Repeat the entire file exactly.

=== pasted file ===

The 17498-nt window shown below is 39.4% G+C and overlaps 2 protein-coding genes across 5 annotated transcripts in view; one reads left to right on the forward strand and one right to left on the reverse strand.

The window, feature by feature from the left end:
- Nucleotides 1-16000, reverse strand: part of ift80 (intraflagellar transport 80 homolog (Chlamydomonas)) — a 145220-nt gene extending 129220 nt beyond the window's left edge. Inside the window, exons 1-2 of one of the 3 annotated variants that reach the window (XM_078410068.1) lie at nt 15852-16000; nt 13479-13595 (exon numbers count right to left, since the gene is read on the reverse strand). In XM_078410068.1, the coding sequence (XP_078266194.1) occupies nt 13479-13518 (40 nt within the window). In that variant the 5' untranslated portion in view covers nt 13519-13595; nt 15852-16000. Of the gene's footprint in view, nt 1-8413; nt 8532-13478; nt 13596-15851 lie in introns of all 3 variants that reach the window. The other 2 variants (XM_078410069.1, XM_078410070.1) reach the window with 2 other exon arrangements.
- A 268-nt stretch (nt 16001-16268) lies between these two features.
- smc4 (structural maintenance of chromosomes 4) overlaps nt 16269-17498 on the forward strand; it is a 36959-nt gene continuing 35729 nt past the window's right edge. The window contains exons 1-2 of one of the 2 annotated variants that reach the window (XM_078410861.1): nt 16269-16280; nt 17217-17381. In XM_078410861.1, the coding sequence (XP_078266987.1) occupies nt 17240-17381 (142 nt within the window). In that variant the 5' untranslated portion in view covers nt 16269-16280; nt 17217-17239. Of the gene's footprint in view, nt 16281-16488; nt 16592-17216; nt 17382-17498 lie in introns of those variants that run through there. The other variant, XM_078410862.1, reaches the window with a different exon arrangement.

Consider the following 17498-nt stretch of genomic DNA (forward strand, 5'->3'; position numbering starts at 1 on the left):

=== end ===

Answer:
The 17498-nt window shown below is 39.4% G+C and overlaps 2 protein-coding genes across 5 annotated transcripts in view; one reads left to right on the forward strand and one right to left on the reverse strand.

The window, feature by feature from the left end:
- Nucleotides 1-16000, reverse strand: part of ift80 (intraflagellar transport 80 homolog (Chlamydomonas)) — a 145220-nt gene extending 129220 nt beyond the window's left edge. Inside the window, exons 1-2 of one of the 3 annotated variants that reach the window (XM_078410068.1) lie at nt 15852-16000; nt 13479-13595 (exon numbers count right to left, since the gene is read on the reverse strand). In XM_078410068.1, the coding sequence (XP_078266194.1) occupies nt 13479-13518 (40 nt within the window). In that variant the 5' untranslated portion in view covers nt 13519-13595; nt 15852-16000. Of the gene's footprint in view, nt 1-8413; nt 8532-13478; nt 13596-15851 lie in introns of all 3 variants that reach the window. The other 2 variants (XM_078410069.1, XM_078410070.1) reach the window with 2 other exon arrangements.
- A 268-nt stretch (nt 16001-16268) lies between these two features.
- smc4 (structural maintenance of chromosomes 4) overlaps nt 16269-17498 on the forward strand; it is a 36959-nt gene continuing 35729 nt past the window's right edge. The window contains exons 1-2 of one of the 2 annotated variants that reach the window (XM_078410861.1): nt 16269-16280; nt 17217-17381. In XM_078410861.1, the coding sequence (XP_078266987.1) occupies nt 17240-17381 (142 nt within the window). In that variant the 5' untranslated portion in view covers nt 16269-16280; nt 17217-17239. Of the gene's footprint in view, nt 16281-16488; nt 16592-17216; nt 17382-17498 lie in introns of those variants that run through there. The other variant, XM_078410862.1, reaches the window with a different exon arrangement.

Consider the following 17498-nt stretch of genomic DNA (forward strand, 5'->3'; position numbering starts at 1 on the left):